Journal of Clinical and Diagnostic Research, ISSN - 0973 - 709X

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Dr Mohan Z Mani

"Thank you very much for having published my article in record time.I would like to compliment you and your entire staff for your promptness, courtesy, and willingness to be customer friendly, which is quite unusual.I was given your reference by a colleague in pathology,and was able to directly phone your editorial office for clarifications.I would particularly like to thank the publication managers and the Assistant Editor who were following up my article. I would also like to thank you for adjusting the money I paid initially into payment for my modified article,and refunding the balance.
I wish all success to your journal and look forward to sending you any suitable similar article in future"



Dr Mohan Z Mani,
Professor & Head,
Department of Dermatolgy,
Believers Church Medical College,
Thiruvalla, Kerala
On Sep 2018




Prof. Somashekhar Nimbalkar

"Over the last few years, we have published our research regularly in Journal of Clinical and Diagnostic Research. Having published in more than 20 high impact journals over the last five years including several high impact ones and reviewing articles for even more journals across my fields of interest, we value our published work in JCDR for their high standards in publishing scientific articles. The ease of submission, the rapid reviews in under a month, the high quality of their reviewers and keen attention to the final process of proofs and publication, ensure that there are no mistakes in the final article. We have been asked clarifications on several occasions and have been happy to provide them and it exemplifies the commitment to quality of the team at JCDR."



Prof. Somashekhar Nimbalkar
Head, Department of Pediatrics, Pramukhswami Medical College, Karamsad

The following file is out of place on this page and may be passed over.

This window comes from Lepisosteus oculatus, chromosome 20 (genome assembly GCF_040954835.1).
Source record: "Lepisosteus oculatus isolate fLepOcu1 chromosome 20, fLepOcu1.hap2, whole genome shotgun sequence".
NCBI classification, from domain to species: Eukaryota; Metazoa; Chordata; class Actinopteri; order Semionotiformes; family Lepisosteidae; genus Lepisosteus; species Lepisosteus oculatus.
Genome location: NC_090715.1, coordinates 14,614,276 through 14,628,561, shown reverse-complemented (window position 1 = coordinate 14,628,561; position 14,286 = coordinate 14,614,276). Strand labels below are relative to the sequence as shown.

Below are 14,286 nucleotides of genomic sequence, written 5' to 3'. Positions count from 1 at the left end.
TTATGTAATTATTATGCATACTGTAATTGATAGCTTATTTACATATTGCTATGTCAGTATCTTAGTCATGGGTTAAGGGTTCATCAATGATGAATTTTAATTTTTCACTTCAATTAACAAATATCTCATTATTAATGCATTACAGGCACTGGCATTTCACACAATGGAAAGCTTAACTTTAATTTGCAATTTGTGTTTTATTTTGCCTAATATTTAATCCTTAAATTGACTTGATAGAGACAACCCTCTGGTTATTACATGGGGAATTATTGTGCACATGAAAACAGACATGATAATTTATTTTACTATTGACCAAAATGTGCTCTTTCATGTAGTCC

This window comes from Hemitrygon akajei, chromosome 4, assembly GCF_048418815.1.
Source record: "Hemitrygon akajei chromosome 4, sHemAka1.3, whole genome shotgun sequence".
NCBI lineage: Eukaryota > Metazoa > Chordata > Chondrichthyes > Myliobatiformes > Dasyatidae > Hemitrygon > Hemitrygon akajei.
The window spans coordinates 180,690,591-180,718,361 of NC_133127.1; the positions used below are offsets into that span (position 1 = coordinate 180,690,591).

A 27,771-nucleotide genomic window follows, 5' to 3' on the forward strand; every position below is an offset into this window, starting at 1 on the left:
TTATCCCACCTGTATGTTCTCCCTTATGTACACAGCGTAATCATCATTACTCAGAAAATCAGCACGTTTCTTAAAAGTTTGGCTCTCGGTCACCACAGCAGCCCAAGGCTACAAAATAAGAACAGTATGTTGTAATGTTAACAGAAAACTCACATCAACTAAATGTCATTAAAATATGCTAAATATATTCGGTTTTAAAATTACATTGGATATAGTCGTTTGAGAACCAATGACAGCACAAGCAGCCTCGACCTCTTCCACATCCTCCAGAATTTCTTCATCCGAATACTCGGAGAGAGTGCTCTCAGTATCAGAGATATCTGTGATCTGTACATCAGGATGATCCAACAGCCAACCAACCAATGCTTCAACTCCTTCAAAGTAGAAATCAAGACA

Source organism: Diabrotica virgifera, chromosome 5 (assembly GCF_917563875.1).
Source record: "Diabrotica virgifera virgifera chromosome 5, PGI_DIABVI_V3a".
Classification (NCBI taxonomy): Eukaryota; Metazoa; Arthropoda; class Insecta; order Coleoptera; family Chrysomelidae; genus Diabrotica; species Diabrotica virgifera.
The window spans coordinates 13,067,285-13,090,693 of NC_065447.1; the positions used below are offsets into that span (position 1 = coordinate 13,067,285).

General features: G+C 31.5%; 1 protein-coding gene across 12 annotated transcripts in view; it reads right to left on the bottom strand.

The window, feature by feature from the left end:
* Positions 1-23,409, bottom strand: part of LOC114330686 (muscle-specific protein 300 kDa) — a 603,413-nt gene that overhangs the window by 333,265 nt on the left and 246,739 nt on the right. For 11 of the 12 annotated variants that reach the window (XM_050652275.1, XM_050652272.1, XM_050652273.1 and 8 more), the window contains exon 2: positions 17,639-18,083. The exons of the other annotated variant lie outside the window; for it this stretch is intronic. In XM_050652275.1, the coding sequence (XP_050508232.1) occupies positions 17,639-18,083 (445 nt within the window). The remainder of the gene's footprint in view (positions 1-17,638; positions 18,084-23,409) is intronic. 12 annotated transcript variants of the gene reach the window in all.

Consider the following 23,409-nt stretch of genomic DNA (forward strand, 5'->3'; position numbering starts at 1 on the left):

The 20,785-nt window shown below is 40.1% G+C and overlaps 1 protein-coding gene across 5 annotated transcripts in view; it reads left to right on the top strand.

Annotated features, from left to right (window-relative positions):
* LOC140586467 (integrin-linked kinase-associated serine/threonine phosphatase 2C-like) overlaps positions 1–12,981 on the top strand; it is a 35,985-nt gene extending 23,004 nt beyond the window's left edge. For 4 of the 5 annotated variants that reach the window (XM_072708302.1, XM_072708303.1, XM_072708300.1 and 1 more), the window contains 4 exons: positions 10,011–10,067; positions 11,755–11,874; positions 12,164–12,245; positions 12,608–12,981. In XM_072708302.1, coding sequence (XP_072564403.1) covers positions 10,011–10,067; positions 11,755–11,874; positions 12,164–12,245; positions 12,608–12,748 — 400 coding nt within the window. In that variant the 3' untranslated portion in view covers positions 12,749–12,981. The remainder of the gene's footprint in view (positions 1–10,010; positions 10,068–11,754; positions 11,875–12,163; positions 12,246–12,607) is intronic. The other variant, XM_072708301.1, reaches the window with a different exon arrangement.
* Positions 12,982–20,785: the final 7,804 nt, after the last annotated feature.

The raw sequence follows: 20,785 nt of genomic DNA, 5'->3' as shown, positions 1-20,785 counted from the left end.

Chairman, Research Group, Charutar Arogya Mandal, Karamsad
National Joint Coordinator - Advanced IAP NNF NRP Program
Ex-Member, Governing Body, National Neonatology Forum, New Delhi
Ex-President - National Neonatology Forum Gujarat State Chapter
Department of Pediatrics, Pramukhswami Medical College, Karamsad, Anand, Gujarat.
On Sep 2018




Dr. Kalyani R

"Journal of Clinical and Diagnostic Research is at present a well-known Indian originated scientific journal which started with a humble beginning. I have been associated with this journal since many years. I appreciate the Editor, Dr. Hemant Jain, for his constant effort in bringing up this journal to the present status right from the scratch. The journal is multidisciplinary. It encourages in publishing the scientific articles from postgraduates and also the beginners who start their career. At the same time the journal also caters for the high quality articles from specialty and super-specialty researchers. Hence it provides a platform for the scientist and researchers to publish. The other aspect of it is, the readers get the information regarding the most recent developments in science which can be used for teaching, research, treating patients and to some extent take preventive measures against certain diseases. The journal is contributing immensely to the society at national and international level."